Supreme Court justice Daniel Winfree questions the state’s broad authority to regulate shareholder speech during Wednesday’s oral arguments in a case that tests the limit of free speech in Alaska Native corporation board elections. (Screenshots courtesy of KTOO/Gavel Alaska)

Alaska Supreme Court justices expressed skepticism over the state’s broad power to regulate the speech of Alaska Native corporation shareholders. The case was brought by the American Civil Liberties Union of Alaska to test the limits of the state’s power to regulate free speech in corporate elections.

It all started with a letter to the editor penned in 2017. The author didn’t say who shareholders should vote for. Rather, he urged Sitnasuak Native Corporation shareholders reading the Nome Nugget to avoid casting “discretionary proxies.” That’s the equivalent of handing in an unmarked ballot, that could be filled by the incumbent board of an Alaska Native corporation.

In this instance, the corporation complained to state regulators from the Division of Banking & Securities. The division stepped in and sanctioned letter writer Nome shareholder Austin Ahmasuk. He was charged with civil penalties for not filing a disclosure form prior to writing to the newspaper. The state also alleged there were misstatements – but that point remains unresolved and legally irrelevant to the case.

“Alleged misstatements are not at issue here,” the ACLU’s Susan Orlansky told the justices during Wednesday’s oral arguments in Anchorage. “Mr. Ahmasuk was fined and is in front of this court, because he failed to send the letter to the division on the same day that he sent it to the newspaper, because he failed to fill out the disclosure form.”

Alaska Native corporations were created by an act of Congress nearly 50 years ago as part of the Alaska Native Claims Settlement Act. But the federal government left it up to the state to regulate them. That includes elections for board of directors. There are restrictions on public statements by shareholders that could sway voting.

Assistant Attorney General Robert Schmidt says these rules are important to minimize disputes.

“Without division oversight it would be a free-for-all with the only enforcement mechanism being litigation between corporations and shareholders,” he told the court.

He says this oversight role keeps the state financial examiners busy.

“Of all the division’s enforcement areas, banks, financial institutions, securities, the division spends more time on ANCSA solicitation enforcement than any other program area,” he said.

In 2019, the division received 27 complaints to investigate public statements by Alaska Native shareholders. Five of the complaints generated formal enforcement actions — all but one of these involving social media chatter on Facebook.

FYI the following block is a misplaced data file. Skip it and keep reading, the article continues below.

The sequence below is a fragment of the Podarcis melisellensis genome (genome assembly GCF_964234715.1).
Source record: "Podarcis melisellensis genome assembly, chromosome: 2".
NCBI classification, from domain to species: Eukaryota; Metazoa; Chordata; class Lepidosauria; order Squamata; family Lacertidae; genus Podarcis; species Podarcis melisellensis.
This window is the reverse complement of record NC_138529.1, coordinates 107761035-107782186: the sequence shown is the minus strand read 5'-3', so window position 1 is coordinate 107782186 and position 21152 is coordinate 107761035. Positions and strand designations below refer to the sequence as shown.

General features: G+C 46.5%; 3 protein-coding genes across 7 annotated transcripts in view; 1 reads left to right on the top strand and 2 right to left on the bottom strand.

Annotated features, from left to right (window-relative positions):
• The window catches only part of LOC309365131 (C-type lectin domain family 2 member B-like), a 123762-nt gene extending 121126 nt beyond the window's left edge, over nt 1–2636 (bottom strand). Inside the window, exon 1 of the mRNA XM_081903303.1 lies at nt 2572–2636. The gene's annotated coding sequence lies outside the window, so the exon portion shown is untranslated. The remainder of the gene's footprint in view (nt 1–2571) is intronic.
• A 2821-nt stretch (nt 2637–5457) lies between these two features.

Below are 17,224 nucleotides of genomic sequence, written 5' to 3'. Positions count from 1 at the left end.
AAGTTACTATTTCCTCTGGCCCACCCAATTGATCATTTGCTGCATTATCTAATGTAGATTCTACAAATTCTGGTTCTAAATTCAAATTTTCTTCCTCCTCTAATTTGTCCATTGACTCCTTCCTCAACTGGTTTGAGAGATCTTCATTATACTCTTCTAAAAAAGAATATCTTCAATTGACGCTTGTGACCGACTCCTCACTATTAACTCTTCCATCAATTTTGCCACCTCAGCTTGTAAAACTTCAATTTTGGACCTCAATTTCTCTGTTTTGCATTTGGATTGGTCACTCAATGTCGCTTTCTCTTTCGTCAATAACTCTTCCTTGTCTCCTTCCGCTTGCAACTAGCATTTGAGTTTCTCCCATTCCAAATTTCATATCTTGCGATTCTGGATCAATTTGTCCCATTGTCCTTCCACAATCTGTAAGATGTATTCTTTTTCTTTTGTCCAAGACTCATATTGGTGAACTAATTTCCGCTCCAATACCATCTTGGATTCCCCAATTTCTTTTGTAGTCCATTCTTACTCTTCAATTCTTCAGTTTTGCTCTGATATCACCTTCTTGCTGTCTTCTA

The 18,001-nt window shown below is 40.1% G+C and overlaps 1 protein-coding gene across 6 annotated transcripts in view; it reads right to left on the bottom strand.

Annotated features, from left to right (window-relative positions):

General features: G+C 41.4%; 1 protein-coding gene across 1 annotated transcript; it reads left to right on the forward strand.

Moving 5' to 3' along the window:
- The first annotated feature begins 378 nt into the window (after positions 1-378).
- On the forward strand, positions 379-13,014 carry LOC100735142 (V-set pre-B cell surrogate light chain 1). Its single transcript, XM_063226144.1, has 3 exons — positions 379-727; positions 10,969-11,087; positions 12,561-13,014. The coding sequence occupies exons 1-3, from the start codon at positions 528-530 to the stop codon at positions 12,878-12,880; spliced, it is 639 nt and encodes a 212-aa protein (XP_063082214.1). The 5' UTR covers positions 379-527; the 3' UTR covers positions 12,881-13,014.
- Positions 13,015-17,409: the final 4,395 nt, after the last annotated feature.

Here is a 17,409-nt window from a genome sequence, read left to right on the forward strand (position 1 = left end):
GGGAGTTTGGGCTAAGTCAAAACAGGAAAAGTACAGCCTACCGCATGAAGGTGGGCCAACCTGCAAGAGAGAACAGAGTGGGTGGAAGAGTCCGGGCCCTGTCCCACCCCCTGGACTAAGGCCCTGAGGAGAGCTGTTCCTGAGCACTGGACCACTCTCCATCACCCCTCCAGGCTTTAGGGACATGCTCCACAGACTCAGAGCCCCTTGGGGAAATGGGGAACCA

ACLU of Alaska senior counsel Susan Orlansky delivers opening arguments of an appeal filed on behalf of a Nome man sanctioned by the state over a critical letter to the editor he published in the Nome Nugget in 2017.

Austin Ahmasuk v. Division of Banking and Securities is a test case for these types of actions. The ACLU’s Orlansky argued the division’s requirement for disclosure filings in advance of any statement that could sway elections has over time, become too broad and effectively chills public speech around corporate governance.

“And that gets the division into regulating all sorts of political speech dissident speech – ‘What’s wrong with this corporation?’ – as well as favorable speech,” she said.

At one point, Justice Daniel Winfree quizzed Schmidt over how broad the state’s authority is over shareholder speech by posing a hypothetical: 

“If you wrote nothing other than, ‘It’s time for everybody come to the shareholder meeting instead of voting by proxy, don’t execute proxies come to the meeting and vote.’ That’s a violation of law?”

Yes, your honor, the state attorney replied. He quickly clarified that it would require the shareholder to file a disclosure form with the division.

“And if you don’t register it’s a violation of the law?” Winfree pressed.

Yes, replied the attorney.

“Isn’t that a little much?” Winfree asked.

Chief Justice Joel Bolger probed the edges of the ACLU’s argument. He said the state regulations over corporate speech also ensure Native corporations don’t put out false information that could dupe shareholders.

“And so if we do as you say, aren’t we opening a loophole?” Bolger asked Orlansky. “That will be a loophole not only for the weak, but also for the mighty? “

Orlansky replied that Alaska could model its rules after the federal Securities and Exchange Commission which regulates publicly traded corporations, but not ANCSA corporations.

The SEC loosened its restrictions in 1992. It no longer requires shareholders not running for a board set to pre-file disclosures before making public statements. But it’s kept the regulations in place for corporations to ensure no misleading or false statements are made.

“And so that I think is part of the answer,” Orlansky said, “is that this may not necessarily need to be a scheme that is even-handed.”

The justices said a written decision would be forthcoming. They didn’t indicate when.